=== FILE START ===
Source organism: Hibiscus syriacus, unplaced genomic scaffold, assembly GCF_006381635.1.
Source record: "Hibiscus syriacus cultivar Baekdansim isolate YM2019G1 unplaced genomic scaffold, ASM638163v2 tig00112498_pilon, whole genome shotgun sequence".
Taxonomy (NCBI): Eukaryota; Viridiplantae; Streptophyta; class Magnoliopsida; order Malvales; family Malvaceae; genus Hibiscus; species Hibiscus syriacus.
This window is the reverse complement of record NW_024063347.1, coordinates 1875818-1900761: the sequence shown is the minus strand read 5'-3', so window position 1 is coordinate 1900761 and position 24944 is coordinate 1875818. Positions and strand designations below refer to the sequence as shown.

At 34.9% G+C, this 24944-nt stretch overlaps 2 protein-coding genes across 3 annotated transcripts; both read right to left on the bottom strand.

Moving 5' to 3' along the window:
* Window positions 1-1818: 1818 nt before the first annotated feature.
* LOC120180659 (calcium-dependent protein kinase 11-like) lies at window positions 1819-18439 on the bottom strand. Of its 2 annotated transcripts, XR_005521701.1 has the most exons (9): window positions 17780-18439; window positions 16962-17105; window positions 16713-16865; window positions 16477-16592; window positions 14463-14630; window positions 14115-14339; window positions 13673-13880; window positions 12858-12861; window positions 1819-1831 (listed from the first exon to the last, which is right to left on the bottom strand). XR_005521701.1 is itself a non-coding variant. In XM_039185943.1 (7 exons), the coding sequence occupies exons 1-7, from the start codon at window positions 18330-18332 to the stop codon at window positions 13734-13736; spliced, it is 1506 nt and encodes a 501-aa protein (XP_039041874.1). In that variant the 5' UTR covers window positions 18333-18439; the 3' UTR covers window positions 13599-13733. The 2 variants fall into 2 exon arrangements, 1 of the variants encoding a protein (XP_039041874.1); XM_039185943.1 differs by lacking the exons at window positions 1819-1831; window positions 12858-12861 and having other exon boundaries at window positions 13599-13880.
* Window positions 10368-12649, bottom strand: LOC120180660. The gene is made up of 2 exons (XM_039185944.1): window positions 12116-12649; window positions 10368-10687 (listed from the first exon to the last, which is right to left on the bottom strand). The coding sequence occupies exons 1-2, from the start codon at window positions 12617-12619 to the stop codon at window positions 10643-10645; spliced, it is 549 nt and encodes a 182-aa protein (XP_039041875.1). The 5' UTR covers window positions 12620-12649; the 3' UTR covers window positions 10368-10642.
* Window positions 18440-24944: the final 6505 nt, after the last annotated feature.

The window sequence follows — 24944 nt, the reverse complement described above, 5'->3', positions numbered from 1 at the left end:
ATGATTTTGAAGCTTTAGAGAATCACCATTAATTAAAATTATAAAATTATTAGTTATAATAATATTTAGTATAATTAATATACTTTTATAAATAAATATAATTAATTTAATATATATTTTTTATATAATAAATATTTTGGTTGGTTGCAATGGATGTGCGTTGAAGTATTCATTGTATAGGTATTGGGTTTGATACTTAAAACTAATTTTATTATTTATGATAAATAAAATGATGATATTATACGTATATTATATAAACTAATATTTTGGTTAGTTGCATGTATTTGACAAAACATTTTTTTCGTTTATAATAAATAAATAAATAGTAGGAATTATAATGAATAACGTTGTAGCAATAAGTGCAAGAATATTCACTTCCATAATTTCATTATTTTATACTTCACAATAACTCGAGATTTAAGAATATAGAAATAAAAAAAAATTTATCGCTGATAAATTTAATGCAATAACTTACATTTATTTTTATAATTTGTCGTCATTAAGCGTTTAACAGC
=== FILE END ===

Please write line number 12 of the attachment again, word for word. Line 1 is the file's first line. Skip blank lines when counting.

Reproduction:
ATGATTTTGAAGCTTTAGAGAATCACCATTAATTAAAATTATAAAATTATTAGTTATAATAATATTTAGTATAATTAATATACTTTTATAAATAAATATAATTAATTTAATATATATTTTTTATATAATAAATATTTTGGTTGGTTGCAATGGATGTGCGTTGAAGTATTCATTGTATAGGTATTGGGTTTGATACTTAAAACTAATTTTATTATTTATGATAAATAAAATGATGATATTATACGTATATTATATAAACTAATATTTTGGTTAGTTGCATGTATTTGACAAAACATTTTTTTCGTTTATAATAAATAAATAAATAGTAGGAATTATAATGAATAACGTTGTAGCAATAAGTGCAAGAATATTCACTTCCATAATTTCATTATTTTATACTTCACAATAACTCGAGATTTAAGAATATAGAAATAAAAAAAAATTTATCGCTGATAAATTTAATGCAATAACTTACATTTATTTTTATAATTTGTCGTCATTAAGCGTTTAACAGC